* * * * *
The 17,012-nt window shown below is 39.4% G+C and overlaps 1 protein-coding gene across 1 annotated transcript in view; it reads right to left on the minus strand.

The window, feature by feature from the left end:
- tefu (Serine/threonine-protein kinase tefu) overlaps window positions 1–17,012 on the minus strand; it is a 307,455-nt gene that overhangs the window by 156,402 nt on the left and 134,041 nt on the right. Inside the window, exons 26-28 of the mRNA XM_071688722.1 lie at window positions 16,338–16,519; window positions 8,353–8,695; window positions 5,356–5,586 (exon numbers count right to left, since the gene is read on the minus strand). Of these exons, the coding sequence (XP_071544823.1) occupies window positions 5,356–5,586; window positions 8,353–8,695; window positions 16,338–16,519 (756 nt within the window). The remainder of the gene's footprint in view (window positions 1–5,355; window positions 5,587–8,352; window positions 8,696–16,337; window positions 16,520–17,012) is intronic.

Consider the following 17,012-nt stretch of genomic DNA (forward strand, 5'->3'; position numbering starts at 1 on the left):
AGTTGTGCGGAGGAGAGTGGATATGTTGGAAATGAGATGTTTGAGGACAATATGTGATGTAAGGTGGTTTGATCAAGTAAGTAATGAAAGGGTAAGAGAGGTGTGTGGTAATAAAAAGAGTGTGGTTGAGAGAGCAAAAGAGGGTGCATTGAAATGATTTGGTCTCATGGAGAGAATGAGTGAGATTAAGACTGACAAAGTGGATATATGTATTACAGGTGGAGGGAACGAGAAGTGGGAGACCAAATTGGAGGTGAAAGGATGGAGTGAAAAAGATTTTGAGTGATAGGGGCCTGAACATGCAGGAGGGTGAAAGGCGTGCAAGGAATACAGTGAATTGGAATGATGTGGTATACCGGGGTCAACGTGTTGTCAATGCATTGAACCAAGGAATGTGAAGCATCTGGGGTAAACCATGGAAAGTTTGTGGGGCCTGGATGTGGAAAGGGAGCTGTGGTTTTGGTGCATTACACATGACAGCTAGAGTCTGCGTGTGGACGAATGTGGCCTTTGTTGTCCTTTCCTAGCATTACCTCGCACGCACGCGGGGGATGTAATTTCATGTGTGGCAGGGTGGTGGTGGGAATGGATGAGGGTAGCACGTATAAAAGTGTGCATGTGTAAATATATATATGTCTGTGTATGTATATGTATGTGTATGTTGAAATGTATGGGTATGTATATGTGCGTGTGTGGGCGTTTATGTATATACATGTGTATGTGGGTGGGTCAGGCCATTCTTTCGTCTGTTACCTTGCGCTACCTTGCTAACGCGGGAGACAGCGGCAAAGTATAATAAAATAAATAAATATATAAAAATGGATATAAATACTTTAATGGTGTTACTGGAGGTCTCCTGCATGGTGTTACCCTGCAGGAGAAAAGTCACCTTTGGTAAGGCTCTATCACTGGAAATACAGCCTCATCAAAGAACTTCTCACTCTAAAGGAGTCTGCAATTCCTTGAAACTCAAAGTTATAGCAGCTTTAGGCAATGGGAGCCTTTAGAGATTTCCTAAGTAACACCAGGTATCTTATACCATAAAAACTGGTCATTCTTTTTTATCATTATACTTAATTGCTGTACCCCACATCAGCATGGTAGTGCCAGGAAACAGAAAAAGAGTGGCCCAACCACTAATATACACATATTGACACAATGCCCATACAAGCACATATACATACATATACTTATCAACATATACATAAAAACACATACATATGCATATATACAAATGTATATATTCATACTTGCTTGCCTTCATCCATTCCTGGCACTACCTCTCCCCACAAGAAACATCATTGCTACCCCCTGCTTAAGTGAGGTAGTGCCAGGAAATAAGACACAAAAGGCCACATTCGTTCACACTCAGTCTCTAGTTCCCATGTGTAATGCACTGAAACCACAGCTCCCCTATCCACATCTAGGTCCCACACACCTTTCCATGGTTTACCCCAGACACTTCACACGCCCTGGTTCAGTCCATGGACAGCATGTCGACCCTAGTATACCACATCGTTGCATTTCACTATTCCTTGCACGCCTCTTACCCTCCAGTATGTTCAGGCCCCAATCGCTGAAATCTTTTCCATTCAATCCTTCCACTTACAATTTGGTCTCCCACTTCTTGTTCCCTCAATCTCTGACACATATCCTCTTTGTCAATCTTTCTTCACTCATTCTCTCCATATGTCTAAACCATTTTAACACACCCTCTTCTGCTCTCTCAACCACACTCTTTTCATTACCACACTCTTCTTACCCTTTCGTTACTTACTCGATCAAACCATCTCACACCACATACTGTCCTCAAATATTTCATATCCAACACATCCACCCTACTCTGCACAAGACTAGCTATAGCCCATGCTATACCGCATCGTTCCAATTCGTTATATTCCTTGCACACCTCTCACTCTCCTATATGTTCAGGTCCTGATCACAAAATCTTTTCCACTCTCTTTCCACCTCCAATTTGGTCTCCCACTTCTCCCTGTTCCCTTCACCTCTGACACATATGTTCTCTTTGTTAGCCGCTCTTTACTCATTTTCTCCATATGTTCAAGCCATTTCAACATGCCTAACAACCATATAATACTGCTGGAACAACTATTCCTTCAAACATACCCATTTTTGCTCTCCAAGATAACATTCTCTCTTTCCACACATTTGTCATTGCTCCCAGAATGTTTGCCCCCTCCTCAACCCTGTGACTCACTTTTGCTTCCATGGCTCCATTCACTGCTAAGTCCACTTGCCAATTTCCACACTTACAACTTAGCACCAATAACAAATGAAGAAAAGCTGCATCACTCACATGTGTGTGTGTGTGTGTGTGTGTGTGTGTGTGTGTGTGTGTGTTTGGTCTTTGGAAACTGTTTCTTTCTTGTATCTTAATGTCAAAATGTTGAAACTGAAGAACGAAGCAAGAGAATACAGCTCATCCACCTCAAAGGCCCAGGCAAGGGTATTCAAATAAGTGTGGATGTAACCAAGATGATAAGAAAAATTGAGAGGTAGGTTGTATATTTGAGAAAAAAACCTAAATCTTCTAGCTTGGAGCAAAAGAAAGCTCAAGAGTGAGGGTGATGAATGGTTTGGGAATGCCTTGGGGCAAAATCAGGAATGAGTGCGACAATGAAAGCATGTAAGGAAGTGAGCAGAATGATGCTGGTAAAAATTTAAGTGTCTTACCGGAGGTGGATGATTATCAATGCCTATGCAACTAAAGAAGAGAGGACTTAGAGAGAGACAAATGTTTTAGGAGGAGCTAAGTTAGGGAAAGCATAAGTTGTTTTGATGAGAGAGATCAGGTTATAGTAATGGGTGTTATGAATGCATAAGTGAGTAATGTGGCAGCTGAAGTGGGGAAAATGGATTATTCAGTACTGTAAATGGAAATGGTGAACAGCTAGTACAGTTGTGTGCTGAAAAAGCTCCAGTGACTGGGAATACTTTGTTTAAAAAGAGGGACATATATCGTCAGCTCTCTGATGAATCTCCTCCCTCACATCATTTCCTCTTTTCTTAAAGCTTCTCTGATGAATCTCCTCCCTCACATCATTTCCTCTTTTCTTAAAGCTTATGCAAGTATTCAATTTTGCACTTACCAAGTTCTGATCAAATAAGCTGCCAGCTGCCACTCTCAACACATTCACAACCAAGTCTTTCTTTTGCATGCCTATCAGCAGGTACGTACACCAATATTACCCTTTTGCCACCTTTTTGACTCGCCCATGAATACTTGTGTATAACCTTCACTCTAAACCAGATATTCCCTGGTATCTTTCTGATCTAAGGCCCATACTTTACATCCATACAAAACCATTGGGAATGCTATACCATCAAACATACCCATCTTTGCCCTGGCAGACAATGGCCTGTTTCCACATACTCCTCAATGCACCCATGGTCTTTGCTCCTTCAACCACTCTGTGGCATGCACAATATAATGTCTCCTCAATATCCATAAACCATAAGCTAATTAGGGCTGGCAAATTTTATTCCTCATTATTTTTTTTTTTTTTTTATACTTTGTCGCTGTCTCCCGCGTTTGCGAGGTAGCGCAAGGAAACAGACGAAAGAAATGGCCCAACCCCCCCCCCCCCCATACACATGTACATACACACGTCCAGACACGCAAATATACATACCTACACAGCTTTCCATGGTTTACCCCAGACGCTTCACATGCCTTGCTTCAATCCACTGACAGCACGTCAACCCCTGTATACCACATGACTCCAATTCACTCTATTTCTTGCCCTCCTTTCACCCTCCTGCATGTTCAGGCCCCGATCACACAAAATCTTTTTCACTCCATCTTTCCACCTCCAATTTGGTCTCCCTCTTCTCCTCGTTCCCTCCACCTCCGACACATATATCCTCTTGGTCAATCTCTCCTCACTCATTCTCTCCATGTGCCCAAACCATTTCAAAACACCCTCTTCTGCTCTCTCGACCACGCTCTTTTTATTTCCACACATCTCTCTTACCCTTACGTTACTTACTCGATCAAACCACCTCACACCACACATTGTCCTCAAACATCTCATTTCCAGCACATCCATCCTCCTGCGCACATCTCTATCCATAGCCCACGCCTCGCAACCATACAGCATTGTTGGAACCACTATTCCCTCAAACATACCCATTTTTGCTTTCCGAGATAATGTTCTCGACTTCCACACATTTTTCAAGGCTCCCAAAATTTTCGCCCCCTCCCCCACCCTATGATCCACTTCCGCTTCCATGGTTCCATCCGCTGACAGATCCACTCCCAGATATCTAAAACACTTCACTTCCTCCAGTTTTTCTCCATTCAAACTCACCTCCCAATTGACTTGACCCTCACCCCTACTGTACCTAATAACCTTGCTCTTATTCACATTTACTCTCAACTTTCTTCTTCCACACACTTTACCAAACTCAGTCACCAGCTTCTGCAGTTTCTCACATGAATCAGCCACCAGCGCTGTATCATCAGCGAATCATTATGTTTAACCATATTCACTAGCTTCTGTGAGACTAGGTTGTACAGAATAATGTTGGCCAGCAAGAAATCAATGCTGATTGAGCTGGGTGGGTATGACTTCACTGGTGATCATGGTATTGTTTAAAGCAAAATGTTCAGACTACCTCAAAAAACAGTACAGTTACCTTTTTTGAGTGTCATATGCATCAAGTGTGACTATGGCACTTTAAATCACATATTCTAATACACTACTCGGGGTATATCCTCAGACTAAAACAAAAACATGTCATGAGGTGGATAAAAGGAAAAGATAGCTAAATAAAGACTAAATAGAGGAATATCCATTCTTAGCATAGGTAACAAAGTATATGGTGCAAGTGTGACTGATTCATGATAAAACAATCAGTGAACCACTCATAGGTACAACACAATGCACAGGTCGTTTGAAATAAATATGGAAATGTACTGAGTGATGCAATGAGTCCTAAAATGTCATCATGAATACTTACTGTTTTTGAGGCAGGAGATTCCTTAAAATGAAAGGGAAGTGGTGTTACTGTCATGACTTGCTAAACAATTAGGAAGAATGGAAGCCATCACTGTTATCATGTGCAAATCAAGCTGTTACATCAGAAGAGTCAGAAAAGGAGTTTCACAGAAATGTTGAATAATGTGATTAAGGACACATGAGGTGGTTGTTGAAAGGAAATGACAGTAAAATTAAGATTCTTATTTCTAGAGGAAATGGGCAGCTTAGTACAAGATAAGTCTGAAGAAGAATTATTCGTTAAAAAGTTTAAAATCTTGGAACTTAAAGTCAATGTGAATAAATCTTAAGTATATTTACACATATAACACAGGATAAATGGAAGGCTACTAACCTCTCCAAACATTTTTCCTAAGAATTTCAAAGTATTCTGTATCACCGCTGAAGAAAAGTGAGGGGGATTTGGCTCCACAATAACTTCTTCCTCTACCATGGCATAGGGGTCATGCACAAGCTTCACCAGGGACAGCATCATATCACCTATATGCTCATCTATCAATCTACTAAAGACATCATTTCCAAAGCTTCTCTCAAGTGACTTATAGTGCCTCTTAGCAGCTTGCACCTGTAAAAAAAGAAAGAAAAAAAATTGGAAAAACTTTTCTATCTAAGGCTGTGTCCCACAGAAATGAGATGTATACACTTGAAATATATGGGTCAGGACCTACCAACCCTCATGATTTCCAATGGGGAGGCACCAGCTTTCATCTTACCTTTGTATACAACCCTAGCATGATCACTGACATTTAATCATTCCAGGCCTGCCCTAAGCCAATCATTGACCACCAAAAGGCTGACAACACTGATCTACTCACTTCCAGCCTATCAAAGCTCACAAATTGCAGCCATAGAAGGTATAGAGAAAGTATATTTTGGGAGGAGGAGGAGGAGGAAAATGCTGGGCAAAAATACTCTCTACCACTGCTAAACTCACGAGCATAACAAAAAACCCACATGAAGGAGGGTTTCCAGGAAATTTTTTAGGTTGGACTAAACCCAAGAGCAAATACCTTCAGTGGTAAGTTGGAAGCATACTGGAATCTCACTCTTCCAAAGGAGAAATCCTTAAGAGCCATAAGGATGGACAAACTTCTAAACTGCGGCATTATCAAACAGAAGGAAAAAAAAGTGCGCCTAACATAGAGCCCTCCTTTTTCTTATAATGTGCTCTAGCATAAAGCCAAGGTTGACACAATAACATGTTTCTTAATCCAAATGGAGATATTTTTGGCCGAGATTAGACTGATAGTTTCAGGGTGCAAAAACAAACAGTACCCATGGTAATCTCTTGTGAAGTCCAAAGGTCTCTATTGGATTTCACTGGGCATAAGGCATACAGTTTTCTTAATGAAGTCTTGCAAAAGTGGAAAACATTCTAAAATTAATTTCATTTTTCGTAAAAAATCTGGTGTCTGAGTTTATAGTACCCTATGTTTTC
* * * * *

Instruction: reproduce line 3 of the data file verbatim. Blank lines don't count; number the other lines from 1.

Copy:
- tefu (Serine/threonine-protein kinase tefu) overlaps window positions 1–17,012 on the minus strand; it is a 307,455-nt gene that overhangs the window by 156,402 nt on the left and 134,041 nt on the right. Inside the window, exons 26-28 of the mRNA XM_071688722.1 lie at window positions 16,338–16,519; window positions 8,353–8,695; window positions 5,356–5,586 (exon numbers count right to left, since the gene is read on the minus strand). Of these exons, the coding sequence (XP_071544823.1) occupies window positions 5,356–5,586; window positions 8,353–8,695; window positions 16,338–16,519 (756 nt within the window). The remainder of the gene's footprint in view (window positions 1–5,355; window positions 5,587–8,352; window positions 8,696–16,337; window positions 16,520–17,012) is intronic.